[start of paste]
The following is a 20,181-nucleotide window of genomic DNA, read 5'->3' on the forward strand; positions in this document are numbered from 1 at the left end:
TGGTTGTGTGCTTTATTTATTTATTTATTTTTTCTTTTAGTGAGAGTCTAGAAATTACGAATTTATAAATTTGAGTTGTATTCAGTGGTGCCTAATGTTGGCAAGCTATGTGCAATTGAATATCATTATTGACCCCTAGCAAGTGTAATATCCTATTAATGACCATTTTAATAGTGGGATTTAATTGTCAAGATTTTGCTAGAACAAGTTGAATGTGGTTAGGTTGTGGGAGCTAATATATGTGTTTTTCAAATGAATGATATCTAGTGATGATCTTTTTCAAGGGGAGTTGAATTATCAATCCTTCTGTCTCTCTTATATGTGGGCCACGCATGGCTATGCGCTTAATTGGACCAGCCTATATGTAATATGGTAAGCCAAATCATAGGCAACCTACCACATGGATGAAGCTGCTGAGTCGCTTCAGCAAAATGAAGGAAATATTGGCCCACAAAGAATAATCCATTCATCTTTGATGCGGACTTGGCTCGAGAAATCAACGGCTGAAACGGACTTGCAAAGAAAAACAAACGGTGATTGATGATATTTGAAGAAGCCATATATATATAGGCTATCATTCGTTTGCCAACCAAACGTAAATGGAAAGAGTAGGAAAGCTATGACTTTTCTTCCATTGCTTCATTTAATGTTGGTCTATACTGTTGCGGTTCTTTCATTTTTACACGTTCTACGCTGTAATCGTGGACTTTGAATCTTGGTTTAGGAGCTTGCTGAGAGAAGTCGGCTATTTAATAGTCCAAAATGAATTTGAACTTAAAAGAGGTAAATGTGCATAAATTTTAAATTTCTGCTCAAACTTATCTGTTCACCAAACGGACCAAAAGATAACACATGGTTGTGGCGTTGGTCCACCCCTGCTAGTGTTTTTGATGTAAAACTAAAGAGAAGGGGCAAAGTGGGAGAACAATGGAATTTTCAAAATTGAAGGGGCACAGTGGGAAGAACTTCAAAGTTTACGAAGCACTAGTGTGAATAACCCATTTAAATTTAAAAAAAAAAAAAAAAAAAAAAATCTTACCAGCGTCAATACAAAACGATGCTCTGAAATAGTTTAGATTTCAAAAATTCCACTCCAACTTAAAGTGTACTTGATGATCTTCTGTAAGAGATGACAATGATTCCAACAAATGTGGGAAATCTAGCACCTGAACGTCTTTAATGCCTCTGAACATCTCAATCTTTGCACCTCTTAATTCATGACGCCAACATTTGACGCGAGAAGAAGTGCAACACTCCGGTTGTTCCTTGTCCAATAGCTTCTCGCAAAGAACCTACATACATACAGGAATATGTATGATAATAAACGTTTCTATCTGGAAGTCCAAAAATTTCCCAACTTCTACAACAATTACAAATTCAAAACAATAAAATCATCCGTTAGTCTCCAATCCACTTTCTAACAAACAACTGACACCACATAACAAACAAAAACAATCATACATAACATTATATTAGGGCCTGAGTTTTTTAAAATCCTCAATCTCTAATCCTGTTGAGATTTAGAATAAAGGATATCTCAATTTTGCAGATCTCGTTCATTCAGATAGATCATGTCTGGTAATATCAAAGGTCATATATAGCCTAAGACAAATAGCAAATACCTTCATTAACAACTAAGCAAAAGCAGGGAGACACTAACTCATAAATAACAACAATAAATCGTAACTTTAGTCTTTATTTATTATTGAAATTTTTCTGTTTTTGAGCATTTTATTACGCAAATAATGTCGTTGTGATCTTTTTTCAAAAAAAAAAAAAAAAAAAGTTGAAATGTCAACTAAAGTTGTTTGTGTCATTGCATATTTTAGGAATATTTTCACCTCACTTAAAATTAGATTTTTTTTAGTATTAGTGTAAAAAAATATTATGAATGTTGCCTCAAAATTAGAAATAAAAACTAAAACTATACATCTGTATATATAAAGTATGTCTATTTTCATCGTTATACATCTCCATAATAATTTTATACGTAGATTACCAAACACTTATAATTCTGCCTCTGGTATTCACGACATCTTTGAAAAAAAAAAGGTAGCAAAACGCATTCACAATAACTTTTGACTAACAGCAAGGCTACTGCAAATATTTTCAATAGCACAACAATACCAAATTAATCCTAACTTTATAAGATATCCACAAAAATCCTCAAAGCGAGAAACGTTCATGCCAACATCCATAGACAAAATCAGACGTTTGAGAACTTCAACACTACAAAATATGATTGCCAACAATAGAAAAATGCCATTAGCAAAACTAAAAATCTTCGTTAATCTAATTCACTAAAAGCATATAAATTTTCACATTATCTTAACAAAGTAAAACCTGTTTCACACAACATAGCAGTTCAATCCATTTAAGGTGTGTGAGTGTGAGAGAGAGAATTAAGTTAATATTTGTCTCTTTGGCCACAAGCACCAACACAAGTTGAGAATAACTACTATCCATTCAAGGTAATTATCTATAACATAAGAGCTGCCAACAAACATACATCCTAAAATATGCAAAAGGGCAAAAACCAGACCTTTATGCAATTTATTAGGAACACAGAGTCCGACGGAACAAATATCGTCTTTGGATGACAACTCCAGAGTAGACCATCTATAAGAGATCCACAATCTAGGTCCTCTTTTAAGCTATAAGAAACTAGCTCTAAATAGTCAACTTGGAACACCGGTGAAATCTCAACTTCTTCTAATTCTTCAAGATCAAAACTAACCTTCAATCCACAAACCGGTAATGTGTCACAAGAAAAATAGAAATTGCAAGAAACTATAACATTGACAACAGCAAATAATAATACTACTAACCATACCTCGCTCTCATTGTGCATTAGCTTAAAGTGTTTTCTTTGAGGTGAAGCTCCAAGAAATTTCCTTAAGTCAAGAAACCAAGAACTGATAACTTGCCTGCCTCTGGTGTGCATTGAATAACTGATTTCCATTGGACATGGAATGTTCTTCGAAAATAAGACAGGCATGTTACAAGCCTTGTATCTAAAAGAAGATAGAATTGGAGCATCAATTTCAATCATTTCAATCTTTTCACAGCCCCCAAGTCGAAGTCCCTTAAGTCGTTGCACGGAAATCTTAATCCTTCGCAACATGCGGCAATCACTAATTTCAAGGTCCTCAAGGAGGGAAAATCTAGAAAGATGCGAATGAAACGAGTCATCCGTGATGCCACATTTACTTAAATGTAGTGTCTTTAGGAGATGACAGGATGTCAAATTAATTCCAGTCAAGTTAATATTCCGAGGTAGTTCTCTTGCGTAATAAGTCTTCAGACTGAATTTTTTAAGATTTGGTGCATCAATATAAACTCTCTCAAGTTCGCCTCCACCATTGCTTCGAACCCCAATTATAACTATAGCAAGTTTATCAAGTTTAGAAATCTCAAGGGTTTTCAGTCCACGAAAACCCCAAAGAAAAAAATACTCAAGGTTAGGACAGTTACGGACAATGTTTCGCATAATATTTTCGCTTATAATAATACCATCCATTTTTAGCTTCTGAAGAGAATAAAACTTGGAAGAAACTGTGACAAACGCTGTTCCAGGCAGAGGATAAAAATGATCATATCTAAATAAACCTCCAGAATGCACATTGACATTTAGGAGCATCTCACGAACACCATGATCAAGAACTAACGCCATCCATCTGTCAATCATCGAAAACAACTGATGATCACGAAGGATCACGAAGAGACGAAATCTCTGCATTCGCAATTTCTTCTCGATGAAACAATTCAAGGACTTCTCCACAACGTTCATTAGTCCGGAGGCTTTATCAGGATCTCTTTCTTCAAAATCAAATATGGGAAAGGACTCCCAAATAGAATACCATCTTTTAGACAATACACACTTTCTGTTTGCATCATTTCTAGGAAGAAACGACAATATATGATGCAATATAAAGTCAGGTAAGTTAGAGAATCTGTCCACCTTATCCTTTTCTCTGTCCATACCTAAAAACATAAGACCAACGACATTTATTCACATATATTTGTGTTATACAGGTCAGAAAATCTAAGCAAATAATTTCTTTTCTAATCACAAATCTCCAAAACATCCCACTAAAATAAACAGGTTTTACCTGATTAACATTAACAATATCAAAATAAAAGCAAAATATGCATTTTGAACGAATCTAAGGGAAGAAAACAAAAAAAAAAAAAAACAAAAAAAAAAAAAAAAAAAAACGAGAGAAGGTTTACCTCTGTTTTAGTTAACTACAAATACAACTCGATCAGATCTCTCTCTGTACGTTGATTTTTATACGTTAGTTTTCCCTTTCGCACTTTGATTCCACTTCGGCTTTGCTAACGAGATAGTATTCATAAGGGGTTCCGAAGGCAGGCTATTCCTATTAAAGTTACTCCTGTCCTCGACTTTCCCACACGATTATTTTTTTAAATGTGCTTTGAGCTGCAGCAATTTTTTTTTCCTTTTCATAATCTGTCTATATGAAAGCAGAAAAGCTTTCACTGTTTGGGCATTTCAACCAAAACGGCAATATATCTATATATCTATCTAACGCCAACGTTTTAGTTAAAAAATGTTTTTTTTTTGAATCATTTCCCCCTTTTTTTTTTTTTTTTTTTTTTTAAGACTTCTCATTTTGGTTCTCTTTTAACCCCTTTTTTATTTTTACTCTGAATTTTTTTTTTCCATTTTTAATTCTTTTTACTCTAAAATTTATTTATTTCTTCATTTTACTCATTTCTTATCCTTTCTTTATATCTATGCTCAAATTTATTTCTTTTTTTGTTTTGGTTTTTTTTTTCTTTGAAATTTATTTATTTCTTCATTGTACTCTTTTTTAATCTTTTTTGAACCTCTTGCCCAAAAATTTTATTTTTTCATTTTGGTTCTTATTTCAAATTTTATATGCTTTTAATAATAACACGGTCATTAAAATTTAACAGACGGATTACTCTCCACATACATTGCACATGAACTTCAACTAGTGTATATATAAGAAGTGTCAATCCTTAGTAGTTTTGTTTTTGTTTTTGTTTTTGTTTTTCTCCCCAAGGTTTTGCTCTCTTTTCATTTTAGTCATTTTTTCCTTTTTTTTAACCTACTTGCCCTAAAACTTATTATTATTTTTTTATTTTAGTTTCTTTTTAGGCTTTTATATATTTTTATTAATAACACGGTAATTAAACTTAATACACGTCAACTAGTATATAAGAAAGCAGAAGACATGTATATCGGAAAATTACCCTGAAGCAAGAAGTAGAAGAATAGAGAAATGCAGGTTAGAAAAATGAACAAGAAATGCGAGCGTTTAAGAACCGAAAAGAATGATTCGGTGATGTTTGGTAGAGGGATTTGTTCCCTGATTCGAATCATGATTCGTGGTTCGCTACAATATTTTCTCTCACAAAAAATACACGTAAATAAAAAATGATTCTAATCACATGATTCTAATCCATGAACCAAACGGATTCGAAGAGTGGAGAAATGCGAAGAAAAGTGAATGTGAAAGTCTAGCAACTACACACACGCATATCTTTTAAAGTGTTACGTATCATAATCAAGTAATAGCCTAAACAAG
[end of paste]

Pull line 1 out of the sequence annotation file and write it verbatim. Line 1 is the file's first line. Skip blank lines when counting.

The following is a 20,181-nucleotide window of genomic DNA, read 5'->3' on the forward strand; positions in this document are numbered from 1 at the left end: